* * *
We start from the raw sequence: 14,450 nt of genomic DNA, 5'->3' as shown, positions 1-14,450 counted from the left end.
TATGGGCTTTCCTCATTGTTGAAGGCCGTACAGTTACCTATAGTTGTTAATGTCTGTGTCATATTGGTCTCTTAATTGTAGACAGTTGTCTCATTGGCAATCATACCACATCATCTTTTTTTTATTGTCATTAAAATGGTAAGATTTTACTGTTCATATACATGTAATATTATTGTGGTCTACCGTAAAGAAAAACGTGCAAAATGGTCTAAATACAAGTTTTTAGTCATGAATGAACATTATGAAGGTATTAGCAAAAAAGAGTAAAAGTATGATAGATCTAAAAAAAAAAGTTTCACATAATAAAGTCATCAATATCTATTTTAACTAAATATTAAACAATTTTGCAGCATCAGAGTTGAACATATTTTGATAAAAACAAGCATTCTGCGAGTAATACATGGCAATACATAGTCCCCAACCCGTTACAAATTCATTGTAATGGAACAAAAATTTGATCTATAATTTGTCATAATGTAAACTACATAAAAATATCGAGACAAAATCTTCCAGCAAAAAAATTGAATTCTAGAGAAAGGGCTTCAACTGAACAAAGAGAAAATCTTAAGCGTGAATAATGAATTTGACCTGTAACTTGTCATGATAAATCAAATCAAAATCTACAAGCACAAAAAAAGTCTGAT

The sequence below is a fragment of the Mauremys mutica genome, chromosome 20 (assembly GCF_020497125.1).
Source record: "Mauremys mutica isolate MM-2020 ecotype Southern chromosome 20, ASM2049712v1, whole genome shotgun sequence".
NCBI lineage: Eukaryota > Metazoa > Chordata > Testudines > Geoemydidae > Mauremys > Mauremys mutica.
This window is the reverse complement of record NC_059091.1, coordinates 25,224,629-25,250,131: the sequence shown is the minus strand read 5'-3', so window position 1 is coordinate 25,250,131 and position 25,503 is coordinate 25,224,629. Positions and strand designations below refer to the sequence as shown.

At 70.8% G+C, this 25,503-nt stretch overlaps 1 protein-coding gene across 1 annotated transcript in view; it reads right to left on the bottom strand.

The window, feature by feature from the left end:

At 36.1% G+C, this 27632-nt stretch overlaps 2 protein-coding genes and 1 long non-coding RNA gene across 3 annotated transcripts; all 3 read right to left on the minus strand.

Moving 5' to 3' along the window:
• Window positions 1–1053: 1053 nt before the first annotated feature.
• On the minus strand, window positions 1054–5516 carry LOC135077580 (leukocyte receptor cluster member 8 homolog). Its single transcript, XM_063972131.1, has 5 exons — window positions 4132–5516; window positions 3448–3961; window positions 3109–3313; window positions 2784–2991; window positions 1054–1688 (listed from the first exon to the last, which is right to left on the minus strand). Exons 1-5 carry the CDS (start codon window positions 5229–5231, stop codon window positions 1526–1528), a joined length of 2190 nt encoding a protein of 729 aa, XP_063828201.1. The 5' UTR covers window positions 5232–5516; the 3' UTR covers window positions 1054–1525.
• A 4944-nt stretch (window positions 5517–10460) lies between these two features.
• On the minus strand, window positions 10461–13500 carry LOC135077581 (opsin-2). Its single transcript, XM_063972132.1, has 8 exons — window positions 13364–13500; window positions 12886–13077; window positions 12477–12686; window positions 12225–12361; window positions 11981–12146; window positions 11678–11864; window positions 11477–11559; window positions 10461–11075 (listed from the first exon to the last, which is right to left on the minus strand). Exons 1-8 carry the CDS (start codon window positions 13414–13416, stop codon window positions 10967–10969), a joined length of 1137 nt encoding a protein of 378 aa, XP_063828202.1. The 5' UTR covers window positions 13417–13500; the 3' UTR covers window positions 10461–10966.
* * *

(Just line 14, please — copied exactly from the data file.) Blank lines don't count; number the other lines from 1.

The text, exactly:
• On the minus strand, window positions 10461–13500 carry LOC135077581 (opsin-2). Its single transcript, XM_063972132.1, has 8 exons — window positions 13364–13500; window positions 12886–13077; window positions 12477–12686; window positions 12225–12361; window positions 11981–12146; window positions 11678–11864; window positions 11477–11559; window positions 10461–11075 (listed from the first exon to the last, which is right to left on the minus strand). Exons 1-8 carry the CDS (start codon window positions 13414–13416, stop codon window positions 10967–10969), a joined length of 1137 nt encoding a protein of 378 aa, XP_063828202.1. The 5' UTR covers window positions 13417–13500; the 3' UTR covers window positions 10461–10966.